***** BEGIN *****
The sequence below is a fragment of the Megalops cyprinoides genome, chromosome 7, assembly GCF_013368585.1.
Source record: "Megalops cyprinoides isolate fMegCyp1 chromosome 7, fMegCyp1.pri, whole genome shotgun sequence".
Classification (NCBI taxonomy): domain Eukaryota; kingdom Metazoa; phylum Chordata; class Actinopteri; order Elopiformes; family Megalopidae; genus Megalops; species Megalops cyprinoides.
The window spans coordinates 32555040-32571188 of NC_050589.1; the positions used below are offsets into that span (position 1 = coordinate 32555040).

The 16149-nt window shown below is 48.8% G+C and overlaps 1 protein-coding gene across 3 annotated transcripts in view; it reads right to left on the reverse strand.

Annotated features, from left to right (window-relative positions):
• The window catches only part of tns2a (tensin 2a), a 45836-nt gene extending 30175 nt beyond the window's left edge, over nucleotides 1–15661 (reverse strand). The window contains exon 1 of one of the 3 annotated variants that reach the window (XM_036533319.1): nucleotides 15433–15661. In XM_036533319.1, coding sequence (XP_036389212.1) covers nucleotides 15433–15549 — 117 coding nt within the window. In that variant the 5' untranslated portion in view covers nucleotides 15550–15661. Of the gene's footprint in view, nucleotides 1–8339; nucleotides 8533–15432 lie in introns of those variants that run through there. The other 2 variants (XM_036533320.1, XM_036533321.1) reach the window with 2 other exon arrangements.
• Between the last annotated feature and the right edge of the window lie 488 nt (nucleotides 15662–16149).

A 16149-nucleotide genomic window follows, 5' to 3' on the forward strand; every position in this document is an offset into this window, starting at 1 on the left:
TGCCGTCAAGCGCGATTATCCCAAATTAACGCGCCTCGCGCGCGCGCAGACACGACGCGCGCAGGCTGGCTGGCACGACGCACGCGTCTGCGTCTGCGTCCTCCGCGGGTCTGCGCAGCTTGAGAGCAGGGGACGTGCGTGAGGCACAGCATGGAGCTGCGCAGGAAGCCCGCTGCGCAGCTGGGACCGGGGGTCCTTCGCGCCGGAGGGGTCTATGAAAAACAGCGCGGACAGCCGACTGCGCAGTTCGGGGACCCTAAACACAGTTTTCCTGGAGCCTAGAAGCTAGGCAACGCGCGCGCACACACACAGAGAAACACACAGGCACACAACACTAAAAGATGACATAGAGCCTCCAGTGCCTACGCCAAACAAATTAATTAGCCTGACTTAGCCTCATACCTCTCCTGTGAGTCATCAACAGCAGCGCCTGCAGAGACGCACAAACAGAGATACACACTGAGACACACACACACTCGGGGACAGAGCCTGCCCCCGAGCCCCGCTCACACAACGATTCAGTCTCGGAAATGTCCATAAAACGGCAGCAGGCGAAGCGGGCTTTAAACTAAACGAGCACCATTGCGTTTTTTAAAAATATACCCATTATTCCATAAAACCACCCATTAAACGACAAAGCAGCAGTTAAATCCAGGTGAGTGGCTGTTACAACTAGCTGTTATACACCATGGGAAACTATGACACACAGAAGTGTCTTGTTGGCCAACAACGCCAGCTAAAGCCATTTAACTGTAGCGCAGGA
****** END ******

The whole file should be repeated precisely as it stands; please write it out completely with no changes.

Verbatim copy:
The sequence below is a fragment of the Megalops cyprinoides genome, chromosome 7, assembly GCF_013368585.1.
Source record: "Megalops cyprinoides isolate fMegCyp1 chromosome 7, fMegCyp1.pri, whole genome shotgun sequence".
Classification (NCBI taxonomy): domain Eukaryota; kingdom Metazoa; phylum Chordata; class Actinopteri; order Elopiformes; family Megalopidae; genus Megalops; species Megalops cyprinoides.
The window spans coordinates 32555040-32571188 of NC_050589.1; the positions used below are offsets into that span (position 1 = coordinate 32555040).

The 16149-nt window shown below is 48.8% G+C and overlaps 1 protein-coding gene across 3 annotated transcripts in view; it reads right to left on the reverse strand.

Annotated features, from left to right (window-relative positions):
• The window catches only part of tns2a (tensin 2a), a 45836-nt gene extending 30175 nt beyond the window's left edge, over nucleotides 1–15661 (reverse strand). The window contains exon 1 of one of the 3 annotated variants that reach the window (XM_036533319.1): nucleotides 15433–15661. In XM_036533319.1, coding sequence (XP_036389212.1) covers nucleotides 15433–15549 — 117 coding nt within the window. In that variant the 5' untranslated portion in view covers nucleotides 15550–15661. Of the gene's footprint in view, nucleotides 1–8339; nucleotides 8533–15432 lie in introns of those variants that run through there. The other 2 variants (XM_036533320.1, XM_036533321.1) reach the window with 2 other exon arrangements.
• Between the last annotated feature and the right edge of the window lie 488 nt (nucleotides 15662–16149).

A 16149-nucleotide genomic window follows, 5' to 3' on the forward strand; every position in this document is an offset into this window, starting at 1 on the left:
TGCCGTCAAGCGCGATTATCCCAAATTAACGCGCCTCGCGCGCGCGCAGACACGACGCGCGCAGGCTGGCTGGCACGACGCACGCGTCTGCGTCTGCGTCCTCCGCGGGTCTGCGCAGCTTGAGAGCAGGGGACGTGCGTGAGGCACAGCATGGAGCTGCGCAGGAAGCCCGCTGCGCAGCTGGGACCGGGGGTCCTTCGCGCCGGAGGGGTCTATGAAAAACAGCGCGGACAGCCGACTGCGCAGTTCGGGGACCCTAAACACAGTTTTCCTGGAGCCTAGAAGCTAGGCAACGCGCGCGCACACACACAGAGAAACACACAGGCACACAACACTAAAAGATGACATAGAGCCTCCAGTGCCTACGCCAAACAAATTAATTAGCCTGACTTAGCCTCATACCTCTCCTGTGAGTCATCAACAGCAGCGCCTGCAGAGACGCACAAACAGAGATACACACTGAGACACACACACACTCGGGGACAGAGCCTGCCCCCGAGCCCCGCTCACACAACGATTCAGTCTCGGAAATGTCCATAAAACGGCAGCAGGCGAAGCGGGCTTTAAACTAAACGAGCACCATTGCGTTTTTTAAAAATATACCCATTATTCCATAAAACCACCCATTAAACGACAAAGCAGCAGTTAAATCCAGGTGAGTGGCTGTTACAACTAGCTGTTATACACCATGGGAAACTATGACACACAGAAGTGTCTTGTTGGCCAACAACGCCAGCTAAAGCCATTTAACTGTAGCGCAGGA